Release Date: Jun 16, 2009
Record label: Mute
Click here to get your copy of Tiny Masters Of Today’s ‘Skeletons’ from the Rough Trade shop.
There's something to be said for not knowing how to play your instruments. As brilliant as Wire's Pink Flag and the Slits' Cut were, both bands have since gone on to say that they really had no idea what they were doing on their debuts. Likewise, two years after Tiny Masters of Today's first record, 15-year-old Ivan and 13-year-old Ada maintain the adolescent simplicity that made their break-out so charming, but now they pair it up with some serious production, courtesy of...themselves? While Bang Bang Boom Cake amazed audiences with the notion that kids could make music that rivals the music of grown-up indie rockers, Skeletons ups the ante by proving that kids can produce, too.
I recently found myself standing in the back room of a shabby Brooklyn venue, watching a precocious singer/guitarist named Marissa Paternoster front a band named Screaming Females. Marissa can solo into oblivion and has a giant stack of riffs that Kim Thayil or J Mascis would be proud to call their own. Her voice is like some ungodly meeting point between Kurt Cobain’s sandpaper rasp and Corin Tucker’s teacherly bellow.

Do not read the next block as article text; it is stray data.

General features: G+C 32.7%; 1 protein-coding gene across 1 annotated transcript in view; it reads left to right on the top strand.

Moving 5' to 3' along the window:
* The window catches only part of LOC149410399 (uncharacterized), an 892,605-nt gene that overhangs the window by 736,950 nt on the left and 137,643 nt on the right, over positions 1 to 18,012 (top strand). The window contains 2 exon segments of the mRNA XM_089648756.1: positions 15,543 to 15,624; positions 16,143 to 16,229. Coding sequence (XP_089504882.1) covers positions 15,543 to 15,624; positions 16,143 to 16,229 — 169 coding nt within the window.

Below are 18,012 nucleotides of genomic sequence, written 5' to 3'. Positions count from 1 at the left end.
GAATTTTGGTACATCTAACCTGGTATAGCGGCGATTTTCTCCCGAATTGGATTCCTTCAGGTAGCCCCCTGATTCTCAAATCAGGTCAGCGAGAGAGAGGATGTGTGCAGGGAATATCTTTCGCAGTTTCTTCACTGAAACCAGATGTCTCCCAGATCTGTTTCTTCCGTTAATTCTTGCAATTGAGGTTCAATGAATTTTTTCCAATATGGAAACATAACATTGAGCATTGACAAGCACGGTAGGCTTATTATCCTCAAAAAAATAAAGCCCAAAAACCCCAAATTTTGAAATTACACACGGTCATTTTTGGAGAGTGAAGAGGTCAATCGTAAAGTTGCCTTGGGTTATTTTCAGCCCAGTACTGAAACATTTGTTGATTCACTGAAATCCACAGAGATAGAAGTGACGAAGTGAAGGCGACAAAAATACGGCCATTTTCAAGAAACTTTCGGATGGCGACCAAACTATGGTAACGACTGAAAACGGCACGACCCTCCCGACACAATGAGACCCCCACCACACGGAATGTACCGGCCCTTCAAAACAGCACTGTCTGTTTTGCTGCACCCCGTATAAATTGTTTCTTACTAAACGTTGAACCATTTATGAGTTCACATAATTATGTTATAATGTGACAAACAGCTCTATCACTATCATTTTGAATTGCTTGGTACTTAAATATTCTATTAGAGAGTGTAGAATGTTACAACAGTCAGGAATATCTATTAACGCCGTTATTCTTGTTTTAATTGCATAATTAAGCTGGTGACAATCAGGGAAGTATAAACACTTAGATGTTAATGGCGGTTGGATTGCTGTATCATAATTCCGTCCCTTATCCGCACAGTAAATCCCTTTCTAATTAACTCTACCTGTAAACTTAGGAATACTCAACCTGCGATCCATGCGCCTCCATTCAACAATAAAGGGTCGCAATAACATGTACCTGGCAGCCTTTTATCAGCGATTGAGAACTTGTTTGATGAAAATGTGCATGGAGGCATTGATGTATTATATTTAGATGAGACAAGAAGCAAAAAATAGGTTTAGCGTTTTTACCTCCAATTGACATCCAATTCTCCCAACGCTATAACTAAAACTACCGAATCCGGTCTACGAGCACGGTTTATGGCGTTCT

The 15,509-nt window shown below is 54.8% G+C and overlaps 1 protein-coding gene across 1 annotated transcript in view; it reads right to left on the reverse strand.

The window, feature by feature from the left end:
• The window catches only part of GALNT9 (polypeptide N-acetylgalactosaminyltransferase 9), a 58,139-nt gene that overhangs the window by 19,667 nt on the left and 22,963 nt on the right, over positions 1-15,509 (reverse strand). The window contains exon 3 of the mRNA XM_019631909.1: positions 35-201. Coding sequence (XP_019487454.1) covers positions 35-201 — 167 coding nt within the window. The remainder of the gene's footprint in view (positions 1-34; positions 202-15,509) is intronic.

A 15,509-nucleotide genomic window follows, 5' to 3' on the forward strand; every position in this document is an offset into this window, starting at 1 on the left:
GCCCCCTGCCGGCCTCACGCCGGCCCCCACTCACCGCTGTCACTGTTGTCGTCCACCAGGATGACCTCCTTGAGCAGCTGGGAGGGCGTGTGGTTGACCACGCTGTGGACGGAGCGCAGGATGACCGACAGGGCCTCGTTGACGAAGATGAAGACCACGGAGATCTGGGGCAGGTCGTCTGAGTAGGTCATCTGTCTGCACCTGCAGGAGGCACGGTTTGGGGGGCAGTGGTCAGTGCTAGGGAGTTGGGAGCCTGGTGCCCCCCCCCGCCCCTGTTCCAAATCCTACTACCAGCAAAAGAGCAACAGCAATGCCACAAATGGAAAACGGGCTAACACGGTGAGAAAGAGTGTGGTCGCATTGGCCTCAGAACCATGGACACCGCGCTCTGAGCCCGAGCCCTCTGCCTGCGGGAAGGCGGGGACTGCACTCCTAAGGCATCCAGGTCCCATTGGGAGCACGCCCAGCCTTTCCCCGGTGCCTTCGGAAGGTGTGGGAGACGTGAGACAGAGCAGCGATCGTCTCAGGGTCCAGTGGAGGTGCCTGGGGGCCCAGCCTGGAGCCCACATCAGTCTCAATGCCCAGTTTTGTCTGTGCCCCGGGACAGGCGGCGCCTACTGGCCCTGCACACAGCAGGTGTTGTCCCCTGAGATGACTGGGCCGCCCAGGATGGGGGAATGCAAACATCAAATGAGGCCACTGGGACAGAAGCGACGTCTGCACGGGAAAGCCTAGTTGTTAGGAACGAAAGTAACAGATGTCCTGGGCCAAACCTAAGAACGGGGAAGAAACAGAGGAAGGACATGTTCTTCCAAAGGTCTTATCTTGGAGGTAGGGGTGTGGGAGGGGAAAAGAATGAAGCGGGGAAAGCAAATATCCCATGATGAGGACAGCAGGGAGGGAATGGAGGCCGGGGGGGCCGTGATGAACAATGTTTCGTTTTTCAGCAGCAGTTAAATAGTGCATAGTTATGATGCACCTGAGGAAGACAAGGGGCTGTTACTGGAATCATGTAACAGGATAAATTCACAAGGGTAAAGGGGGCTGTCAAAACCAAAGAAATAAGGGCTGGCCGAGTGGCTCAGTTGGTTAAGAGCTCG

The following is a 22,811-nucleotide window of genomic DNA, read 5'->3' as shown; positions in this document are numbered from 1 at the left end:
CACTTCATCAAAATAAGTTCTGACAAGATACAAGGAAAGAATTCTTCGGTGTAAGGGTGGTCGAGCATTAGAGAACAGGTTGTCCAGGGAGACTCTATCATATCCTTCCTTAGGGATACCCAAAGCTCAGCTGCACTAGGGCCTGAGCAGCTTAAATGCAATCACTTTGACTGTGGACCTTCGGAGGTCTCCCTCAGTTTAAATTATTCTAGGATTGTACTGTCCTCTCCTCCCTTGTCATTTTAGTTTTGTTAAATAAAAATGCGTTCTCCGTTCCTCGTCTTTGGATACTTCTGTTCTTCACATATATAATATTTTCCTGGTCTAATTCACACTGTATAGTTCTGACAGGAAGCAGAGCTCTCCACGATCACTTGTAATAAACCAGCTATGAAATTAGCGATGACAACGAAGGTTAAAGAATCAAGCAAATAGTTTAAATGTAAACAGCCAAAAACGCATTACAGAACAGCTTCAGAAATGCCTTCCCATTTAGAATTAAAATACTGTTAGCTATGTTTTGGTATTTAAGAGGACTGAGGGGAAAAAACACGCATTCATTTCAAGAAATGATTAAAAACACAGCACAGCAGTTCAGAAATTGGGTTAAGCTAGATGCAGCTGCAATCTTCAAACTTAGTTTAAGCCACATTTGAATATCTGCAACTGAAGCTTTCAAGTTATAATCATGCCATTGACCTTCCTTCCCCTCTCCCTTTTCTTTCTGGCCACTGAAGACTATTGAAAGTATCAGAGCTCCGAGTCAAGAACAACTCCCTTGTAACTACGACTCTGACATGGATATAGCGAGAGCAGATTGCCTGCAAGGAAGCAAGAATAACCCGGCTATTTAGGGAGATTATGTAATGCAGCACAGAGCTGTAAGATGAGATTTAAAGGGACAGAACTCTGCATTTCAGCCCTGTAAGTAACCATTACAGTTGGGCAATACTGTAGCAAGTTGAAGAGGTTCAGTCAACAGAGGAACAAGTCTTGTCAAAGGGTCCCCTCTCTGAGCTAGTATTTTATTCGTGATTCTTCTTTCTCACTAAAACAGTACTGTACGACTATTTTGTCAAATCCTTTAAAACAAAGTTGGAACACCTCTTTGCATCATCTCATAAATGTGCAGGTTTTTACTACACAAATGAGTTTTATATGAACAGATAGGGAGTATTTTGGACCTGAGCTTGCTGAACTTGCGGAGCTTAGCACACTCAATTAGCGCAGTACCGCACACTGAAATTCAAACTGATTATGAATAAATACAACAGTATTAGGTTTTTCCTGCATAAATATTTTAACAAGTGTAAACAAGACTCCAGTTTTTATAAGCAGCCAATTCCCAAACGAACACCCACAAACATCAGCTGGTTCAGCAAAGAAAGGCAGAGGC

Way back in 2007, Tiny Masters of Today, comprised of siblings Ivan (12 years old) and Ada (10 years old), released their debut album Bang Bang Boom Cake. The album featured contributions from the likes of Gibby Haynes, Karen O, and Liars. David Bowie called the band’s first single “genius” and then they toured the world. Two years older and more confident in their abilities, the Brooklyn band releases Skeletons, primarily recorded at home using Garageband sans famous guest musicians.
It is easy to overrate music made by kids. First and foremost: the "they are pretty good for their age!" factor, which can override critical faculties and make us forgive the sort of artistic decisions we'd normally find boring or annoying in the work of adults. If the young musicians are clearly influenced by things we deem cool, there is a high risk of approving their work simply for affirming our tastes.